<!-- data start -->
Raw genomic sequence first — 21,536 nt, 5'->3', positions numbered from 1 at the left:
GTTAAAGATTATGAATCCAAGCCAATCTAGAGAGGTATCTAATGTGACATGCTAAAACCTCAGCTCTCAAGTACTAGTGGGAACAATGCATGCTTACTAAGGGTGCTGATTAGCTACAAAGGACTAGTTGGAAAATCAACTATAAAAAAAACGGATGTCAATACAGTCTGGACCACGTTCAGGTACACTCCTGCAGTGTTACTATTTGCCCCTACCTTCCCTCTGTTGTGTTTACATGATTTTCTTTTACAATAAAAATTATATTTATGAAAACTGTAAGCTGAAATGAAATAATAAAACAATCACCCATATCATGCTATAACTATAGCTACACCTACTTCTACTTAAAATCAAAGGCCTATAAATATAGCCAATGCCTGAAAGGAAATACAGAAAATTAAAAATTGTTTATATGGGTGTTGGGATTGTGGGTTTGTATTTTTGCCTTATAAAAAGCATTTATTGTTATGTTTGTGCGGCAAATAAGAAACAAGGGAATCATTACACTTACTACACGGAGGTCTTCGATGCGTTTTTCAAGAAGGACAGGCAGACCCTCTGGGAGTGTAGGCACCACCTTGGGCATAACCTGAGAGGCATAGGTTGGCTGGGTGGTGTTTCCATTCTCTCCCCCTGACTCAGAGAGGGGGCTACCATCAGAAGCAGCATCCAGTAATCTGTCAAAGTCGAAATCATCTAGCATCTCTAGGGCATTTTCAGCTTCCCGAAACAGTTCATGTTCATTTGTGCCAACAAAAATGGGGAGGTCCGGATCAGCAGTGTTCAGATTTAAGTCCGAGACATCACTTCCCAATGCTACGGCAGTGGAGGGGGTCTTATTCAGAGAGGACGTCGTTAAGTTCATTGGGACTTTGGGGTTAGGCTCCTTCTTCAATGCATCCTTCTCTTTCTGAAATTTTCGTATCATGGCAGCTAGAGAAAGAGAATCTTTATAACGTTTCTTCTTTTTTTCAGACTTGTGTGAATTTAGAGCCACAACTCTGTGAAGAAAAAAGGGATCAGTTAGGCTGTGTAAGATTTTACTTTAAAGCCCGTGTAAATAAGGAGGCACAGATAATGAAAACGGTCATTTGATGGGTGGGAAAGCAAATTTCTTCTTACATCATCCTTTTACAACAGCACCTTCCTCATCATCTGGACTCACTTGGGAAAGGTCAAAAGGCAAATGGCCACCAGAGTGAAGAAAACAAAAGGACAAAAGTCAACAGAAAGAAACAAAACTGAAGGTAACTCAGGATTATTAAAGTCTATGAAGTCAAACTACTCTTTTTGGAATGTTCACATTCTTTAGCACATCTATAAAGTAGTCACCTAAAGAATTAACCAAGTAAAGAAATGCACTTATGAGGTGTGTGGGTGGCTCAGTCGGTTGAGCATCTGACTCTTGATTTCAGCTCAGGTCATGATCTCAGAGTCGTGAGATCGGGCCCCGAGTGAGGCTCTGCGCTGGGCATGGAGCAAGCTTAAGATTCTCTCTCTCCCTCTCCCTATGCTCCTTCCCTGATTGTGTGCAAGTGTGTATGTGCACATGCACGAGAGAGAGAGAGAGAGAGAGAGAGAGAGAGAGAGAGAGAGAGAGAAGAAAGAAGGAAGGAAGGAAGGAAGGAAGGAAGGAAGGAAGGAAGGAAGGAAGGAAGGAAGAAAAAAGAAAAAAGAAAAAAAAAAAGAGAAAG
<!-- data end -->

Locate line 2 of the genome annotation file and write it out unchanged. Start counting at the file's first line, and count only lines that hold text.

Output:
GTTAAAGATTATGAATCCAAGCCAATCTAGAGAGGTATCTAATGTGACATGCTAAAACCTCAGCTCTCAAGTACTAGTGGGAACAATGCATGCTTACTAAGGGTGCTGATTAGCTACAAAGGACTAGTTGGAAAATCAACTATAAAAAAAACGGATGTCAATACAGTCTGGACCACGTTCAGGTACACTCCTGCAGTGTTACTATTTGCCCCTACCTTCCCTCTGTTGTGTTTACATGATTTTCTTTTACAATAAAAATTATATTTATGAAAACTGTAAGCTGAAATGAAATAATAAAACAATCACCCATATCATGCTATAACTATAGCTACACCTACTTCTACTTAAAATCAAAGGCCTATAAATATAGCCAATGCCTGAAAGGAAATACAGAAAATTAAAAATTGTTTATATGGGTGTTGGGATTGTGGGTTTGTATTTTTGCCTTATAAAAAGCATTTATTGTTATGTTTGTGCGGCAAATAAGAAACAAGGGAATCATTACACTTACTACACGGAGGTCTTCGATGCGTTTTTCAAGAAGGACAGGCAGACCCTCTGGGAGTGTAGGCACCACCTTGGGCATAACCTGAGAGGCATAGGTTGGCTGGGTGGTGTTTCCATTCTCTCCCCCTGACTCAGAGAGGGGGCTACCATCAGAAGCAGCATCCAGTAATCTGTCAAAGTCGAAATCATCTAGCATCTCTAGGGCATTTTCAGCTTCCCGAAACAGTTCATGTTCATTTGTGCCAACAAAAATGGGGAGGTCCGGATCAGCAGTGTTCAGATTTAAGTCCGAGACATCACTTCCCAATGCTACGGCAGTGGAGGGGGTCTTATTCAGAGAGGACGTCGTTAAGTTCATTGGGACTTTGGGGTTAGGCTCCTTCTTCAATGCATCCTTCTCTTTCTGAAATTTTCGTATCATGGCAGCTAGAGAAAGAGAATCTTTATAACGTTTCTTCTTTTTTTCAGACTTGTGTGAATTTAGAGCCACAACTCTGTGAAGAAAAAAGGGATCAGTTAGGCTGTGTAAGATTTTACTTTAAAGCCCGTGTAAATAAGGAGGCACAGATAATGAAAACGGTCATTTGATGGGTGGGAAAGCAAATTTCTTCTTACATCATCCTTTTACAACAGCACCTTCCTCATCATCTGGACTCACTTGGGAAAGGTCAAAAGGCAAATGGCCACCAGAGTGAAGAAAACAAAAGGACAAAAGTCAACAGAAAGAAACAAAACTGAAGGTAACTCAGGATTATTAAAGTCTATGAAGTCAAACTACTCTTTTTGGAATGTTCACATTCTTTAGCACATCTATAAAGTAGTCACCTAAAGAATTAACCAAGTAAAGAAATGCACTTATGAGGTGTGTGGGTGGCTCAGTCGGTTGAGCATCTGACTCTTGATTTCAGCTCAGGTCATGATCTCAGAGTCGTGAGATCGGGCCCCGAGTGAGGCTCTGCGCTGGGCATGGAGCAAGCTTAAGATTCTCTCTCTCCCTCTCCCTATGCTCCTTCCCTGATTGTGTGCAAGTGTGTATGTGCACATGCACGAGAGAGAGAGAGAGAGAGAGAGAGAGAGAGAGAGAGAGAGAGAGAAGAAAGAAGGAAGGAAGGAAGGAAGGAAGGAAGGAAGGAAGGAAGGAAGGAAGGAAGGAAGAAAAAAGAAAAAAGAAAAAAAAAAAGAGAAAG